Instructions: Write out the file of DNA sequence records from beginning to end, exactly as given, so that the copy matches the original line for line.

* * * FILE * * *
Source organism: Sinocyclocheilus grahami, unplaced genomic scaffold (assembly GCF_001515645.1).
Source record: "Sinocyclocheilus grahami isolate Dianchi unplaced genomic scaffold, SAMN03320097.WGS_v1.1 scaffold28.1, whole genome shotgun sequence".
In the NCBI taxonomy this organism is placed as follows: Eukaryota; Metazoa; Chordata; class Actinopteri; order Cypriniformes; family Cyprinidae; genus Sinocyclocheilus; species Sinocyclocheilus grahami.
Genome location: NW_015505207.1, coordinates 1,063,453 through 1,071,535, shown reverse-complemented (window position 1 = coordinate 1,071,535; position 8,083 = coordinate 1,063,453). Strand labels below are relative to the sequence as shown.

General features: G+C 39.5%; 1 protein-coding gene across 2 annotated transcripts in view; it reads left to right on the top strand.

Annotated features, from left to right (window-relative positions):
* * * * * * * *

Source organism: Sinocyclocheilus grahami, unplaced genomic scaffold (assembly GCF_001515645.1).
Source record: "Sinocyclocheilus grahami isolate Dianchi unplaced genomic scaffold, SAMN03320097.WGS_v1.1 scaffold28.1, whole genome shotgun sequence".
In the NCBI taxonomy this organism is placed as follows: Eukaryota; Metazoa; Chordata; class Actinopteri; order Cypriniformes; family Cyprinidae; genus Sinocyclocheilus; species Sinocyclocheilus grahami.
Genome location: NW_015505207.1, coordinates 1,063,453 through 1,071,535, shown reverse-complemented (window position 1 = coordinate 1,071,535; position 8,083 = coordinate 1,063,453). Strand labels below are relative to the sequence as shown.

General features: G+C 39.5%; 1 protein-coding gene across 2 annotated transcripts in view; it reads left to right on the top strand.

Annotated features, from left to right (window-relative positions):